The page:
Alcohol use disorder (Alcohol addiction)

Medical quality assurance by Dr. Albrecht Nonnenmacher, MD at January 13, 2016
StartDiseasesAlcohol use disorder (Alcohol addiction)

Alcohol use disorder is a medical condition that the DSM-5 which is the current diagnostic and statistical manual of mental disorders, defines as having characteristics of alcohol abuse and alcohol dependence. It is characterized as a pattern of drinking that causes distress or harm.


Definition & Facts

A person with alcohol use disorder does not have control over alcohol. He or she continues to drink even when health or safety is impaired, is preoccupied with alcohol, and may binge drink. The disorder can range from mild to severe, and mild disorder may worsen over time.

Alcohol use disorder can cause accidents, poor work performance, financial problems, relationship issues and increased risk of suicide. It can also lead to other medical problems, including memory loss, liver disease, hepatitis, gastritis, bone damage, and heart problems. Because alcohol use disorder affects nearly every part of a person’s nervous system and circulatory system, any preexisting condition will most likely be aggravated by alcohol use disorder.

Symptoms & Complaints

People who suffer from alcohol use disorder will undergo alternate periods of intoxication and withdrawal. The more alcohol present in the bloodstream, the more intoxicated a person will become. Behavior and mental changes are results of intoxication, including slurred speech, poor judgment, memory problems and coordination problems. Extremely high levels of alcohol in the bloodstream can even result in blackouts, coma, or death.

Withdrawal occurs when heavy alcohol use is stopped suddenly. Symptoms of withdrawal can start occurring within a few hours of stopping, but may not occur for several days. Evidence of withdrawal includes fast heart rate, tremors, anxiety, sleeping problems, and sweating. Severe withdrawal may result in nausea and vomiting, hallucinations, seizures, and even death.

General signs that a person might be experiencing alcohol abuse disorder include the following:

  • They cannot cut off their drinking easily once they have begun, regardless of a desire to do so
  • Their urge to drink alcohol is strong, even at inappropriate times such as during the work day or when driving
  • They continue to drink even though their work is impaired, they are in danger, or their relationships are damaged
  • They experience withdrawal symptoms when they are not drinking


Alcohol use disorder can be the result of genetic as well as environmental conditions. There is evidence that the disorder runs in families, so a person with relatives who have abused alcohol should be aware of the increased risk.

Depression and mental health problems may put one at risk for developing alcohol use disorder. People with a lot of anxiety, excessive stress, depression or other mental disorders are at a higher risk of developing alcohol use disorder.

Because alcohol is an addictive substance, drinking too much over a period of time will cause certain portions of the brain to change, resulting in an inappropriate desire for alcohol in order to achieve positive feelings of well-being.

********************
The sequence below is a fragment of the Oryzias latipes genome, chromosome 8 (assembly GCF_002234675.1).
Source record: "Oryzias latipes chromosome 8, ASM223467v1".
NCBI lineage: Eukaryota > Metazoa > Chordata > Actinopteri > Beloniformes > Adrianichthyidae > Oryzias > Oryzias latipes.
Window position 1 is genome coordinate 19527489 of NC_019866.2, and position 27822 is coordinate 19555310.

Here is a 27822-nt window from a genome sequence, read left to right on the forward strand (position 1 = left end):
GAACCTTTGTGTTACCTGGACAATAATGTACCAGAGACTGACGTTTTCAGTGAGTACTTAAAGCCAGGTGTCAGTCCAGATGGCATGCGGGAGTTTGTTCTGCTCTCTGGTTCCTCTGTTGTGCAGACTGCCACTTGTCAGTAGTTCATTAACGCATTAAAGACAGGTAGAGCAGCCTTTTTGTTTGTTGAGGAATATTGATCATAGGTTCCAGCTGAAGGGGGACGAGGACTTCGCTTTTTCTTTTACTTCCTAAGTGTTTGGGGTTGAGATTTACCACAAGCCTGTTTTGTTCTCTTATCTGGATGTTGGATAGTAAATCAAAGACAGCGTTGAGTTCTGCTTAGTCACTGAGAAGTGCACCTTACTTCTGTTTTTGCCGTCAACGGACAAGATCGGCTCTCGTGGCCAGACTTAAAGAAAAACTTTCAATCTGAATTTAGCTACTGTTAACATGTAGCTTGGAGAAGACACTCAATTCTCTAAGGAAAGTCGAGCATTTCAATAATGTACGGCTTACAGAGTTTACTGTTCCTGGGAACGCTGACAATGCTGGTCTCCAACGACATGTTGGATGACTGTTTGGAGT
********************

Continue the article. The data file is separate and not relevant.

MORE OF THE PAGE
Beyond genetics, it is clear that social and cultural factors play a large role in increasing the probability of developing the disorder. Poverty and peer pressure can increase the risk for developing the disorder. People may drink to excess to feel socially accepted, a practice that can increase the risk of acquiring alcohol use disorder.

Diagnoses & Tests

Alcohol use disorder may be diagnosed by psychological evaluations that assess symptoms. In addition, complications from alcohol use disorder such as alcoholic liver disease may be observed. Blood tests and biopsies as well as imaging like CT scans and ultrasounds, may detect diseases of the liver, pancreas, brain, heart, and other organs damaged by chronic alcohol abuse.

Treatment & Therapy

Treatment will vary depending on whether the individual's disorder is mild, moderate, or severe. If the disorder is severe, a medically managed period of detoxification and treatment of withdrawal may be needed in a rehabilitation center or hospital. A doctor may also prescribe medications that can help with the detoxification.

Psychological counseling such as cognitive behavior therapy (CBT) and lifestyle skill training to cope with the behaviors and mental issues that led to the abuse can be helpful in creating alternate habits. If excess drinking was the result of, or caused relationship problems, couples and family counseling can be beneficial. Support groups such as Alcoholics Anonymous can also be constructive to those recovering from alcohol addiction as they give the patient a sense of community and encouragement from peers.

Prevention & Prophylaxis

If a person feels they or a loved one may be at risk for alcohol abuse disorder, they should be aware of common risk factors. It is important for the person at risk of alcohol use disorder to have a strong support system of friends and family to affirm their value and help them deal with physical and mental challenges properly rather than turning to alcohol as a solution. Healthy habits such as adequate sleep, exercise, and stress management are also important in preventing the disorder.